Crypto has become an integral part of the global economy. In the world with internet and electricity, decentralized digital currency cannot be easily censored, like it or not. Read on to find out about crypto regulations in different states of America, blockchain-based businesses and the US government’s attitude to cryptocurrency. And be sure to check out the first part of our running series exploring the crypto regulatory landscape in different places around the world.
Cryptocurrency Regulations & the Economic Situation in the USA
Even Wikipedia can tell that crypto is legal not in every state of America. But the situation is gradually changing as the fintech sea is striking the globe. Last year's analysis by CoinWriting claims that Western nations are “generally more open to cryptocurrencies whereas Eastern countries are sceptical”. According to the study, America’s 50 states were either "friendly", "murky" or "hostile" to BTC and other altcoins judging by their crypto laws and regulations. Texas was marked as “Friendly” because Texas crypto-traders weren’t obliged to have a money transmitter license. Washington was a “Hostile” state as trading digital currency might require a special permit. Besides, Texas authorities were worried about the impact Bitcoin mining was having on the high-voltage network. A survey by Finance magnates suggests that Arizona, Nevada and California are also on the positive side of the list. However, it calls New York a state with unfriendly attitude to Bitcoin, as “crypto sellers and peer-to-peer traders are required to register with the federal Financial Crimes Enforcement network.” In both cases a lot of US states didn’t pass an opinion on buying, holding and selling crypto.
Why does every state matter? Because despite the fact that crypto was legit only in 5 out of 50 American states, it was owned by 8% of the population, which is around 26 million of Americans, according to the survey by Finder.com. Global Blockchain Business and Survey Monkey name a smaller share of US citizens who have purchased cryptocurrency - around 5%, but they add that 21% of Americans is considering investing in crypto. In other words, the States can add more than 68 million potential cryptocurrency users to the impressive and yet growing market. The country currently handles the second largest volume of Bitcoin, roughly 26%, according to Cryptocompare, and might soon head the list. Sounds like the modern Wild West is mining, buying and holding the gold of the 21st century.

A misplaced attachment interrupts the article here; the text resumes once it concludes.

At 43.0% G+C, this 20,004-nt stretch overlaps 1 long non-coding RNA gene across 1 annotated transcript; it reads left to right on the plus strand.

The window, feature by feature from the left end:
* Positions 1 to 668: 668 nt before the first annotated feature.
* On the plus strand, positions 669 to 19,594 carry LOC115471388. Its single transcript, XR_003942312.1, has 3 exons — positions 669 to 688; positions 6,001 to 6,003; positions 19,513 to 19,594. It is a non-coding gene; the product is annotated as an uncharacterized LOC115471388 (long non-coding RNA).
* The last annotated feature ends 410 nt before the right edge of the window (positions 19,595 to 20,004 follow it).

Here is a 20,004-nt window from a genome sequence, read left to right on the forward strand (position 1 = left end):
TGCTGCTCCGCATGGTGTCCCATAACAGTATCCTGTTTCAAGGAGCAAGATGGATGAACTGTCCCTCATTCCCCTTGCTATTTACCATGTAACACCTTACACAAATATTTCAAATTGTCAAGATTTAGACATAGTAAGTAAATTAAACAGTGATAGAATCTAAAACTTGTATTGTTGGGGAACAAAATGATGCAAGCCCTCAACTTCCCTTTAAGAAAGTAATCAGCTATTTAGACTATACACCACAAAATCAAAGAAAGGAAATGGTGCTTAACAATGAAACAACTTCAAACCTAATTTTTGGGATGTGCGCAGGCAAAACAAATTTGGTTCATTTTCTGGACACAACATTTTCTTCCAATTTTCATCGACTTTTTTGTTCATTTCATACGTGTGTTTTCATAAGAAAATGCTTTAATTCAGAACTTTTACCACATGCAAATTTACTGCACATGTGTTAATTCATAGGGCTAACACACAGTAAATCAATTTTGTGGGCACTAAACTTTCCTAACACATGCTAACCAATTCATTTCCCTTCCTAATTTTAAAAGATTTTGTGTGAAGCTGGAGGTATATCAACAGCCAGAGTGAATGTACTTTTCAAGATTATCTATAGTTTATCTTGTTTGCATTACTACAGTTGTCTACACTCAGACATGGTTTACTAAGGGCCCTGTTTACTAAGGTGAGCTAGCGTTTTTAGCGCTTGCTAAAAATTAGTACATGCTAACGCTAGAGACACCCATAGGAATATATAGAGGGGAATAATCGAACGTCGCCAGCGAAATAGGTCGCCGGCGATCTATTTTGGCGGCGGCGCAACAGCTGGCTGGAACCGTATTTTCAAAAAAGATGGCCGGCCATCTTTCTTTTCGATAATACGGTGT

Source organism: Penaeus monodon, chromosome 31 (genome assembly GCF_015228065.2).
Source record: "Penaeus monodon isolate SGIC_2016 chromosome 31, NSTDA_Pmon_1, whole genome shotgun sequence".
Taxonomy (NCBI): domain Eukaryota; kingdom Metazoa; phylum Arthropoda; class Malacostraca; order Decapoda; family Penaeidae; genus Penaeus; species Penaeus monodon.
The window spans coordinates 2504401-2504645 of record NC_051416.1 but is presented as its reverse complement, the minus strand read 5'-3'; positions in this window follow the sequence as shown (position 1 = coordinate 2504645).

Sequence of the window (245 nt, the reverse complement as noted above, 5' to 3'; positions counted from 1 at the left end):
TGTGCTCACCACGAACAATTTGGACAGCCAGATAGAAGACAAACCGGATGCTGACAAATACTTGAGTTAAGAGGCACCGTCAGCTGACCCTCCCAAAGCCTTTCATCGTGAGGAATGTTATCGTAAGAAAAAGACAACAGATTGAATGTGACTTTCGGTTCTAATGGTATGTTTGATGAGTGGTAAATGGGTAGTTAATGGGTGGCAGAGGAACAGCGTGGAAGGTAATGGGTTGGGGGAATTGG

The US fintech potential is driven by one of the largest and most developed economies in the world. America produces over 20% of the world’s services and goods which is a larger share than that of China. High-tech services in finance, healthcare and retail account for about 80% of the States’ economic output. As a highly technologically developed country with a robust economy, it was inevitable that the US would play a significant role in the development of blockchain technology and cryptocurrencies domestically and internationally. Let’s take a closer look at the US authorities’ differing opinions and cryptocurrency classifications.
For instance, the Financial Crimes Enforcement Network (FinCEN) doesn’t consider cryptocurrencies to be legal but they do classify exchanges as money transmitters, which are part of their jurisdiction. Money services and other businesses engaged in the cryptosphere have to register with the US FinCen as a money services business. They are required to keep records and make reports to FinCEN, including Suspicious Activity Reports (SARs) and Currency Transaction Reports (CTRs).
On the other hand, the Internal Revenue Service defines crypto as property for taxation purposes. One of the key US regulatory institutions, the Securities and Exchange Commission (SEC), identifies crypto as securities. In March 2018, it stated that it was looking to extend securities laws comprehensively to digital wallets and exchanges.
At the same time, in 2019 some states understand that crypto can serve as new fuel for their local economies and often promote crypto by exempting it from existing money and security laws. Currently, 70% of the US has enacted laws regarding crypto or blockchain sphere. For example, Wyoming passed a bill exempting crypto form property taxation. Arizona and Georgia were among the first states to accept cryptocurrency for tax payments. But, as is the way with crypto, the merit is users, not laws. Here is the map of the highest crypto ownership in the U.S. by Coinbase. Looks like more than 5 states have a strong opinion, doesn’t it?
Part 2 of this series of articles will be released tomorrow at 12:30pm BST.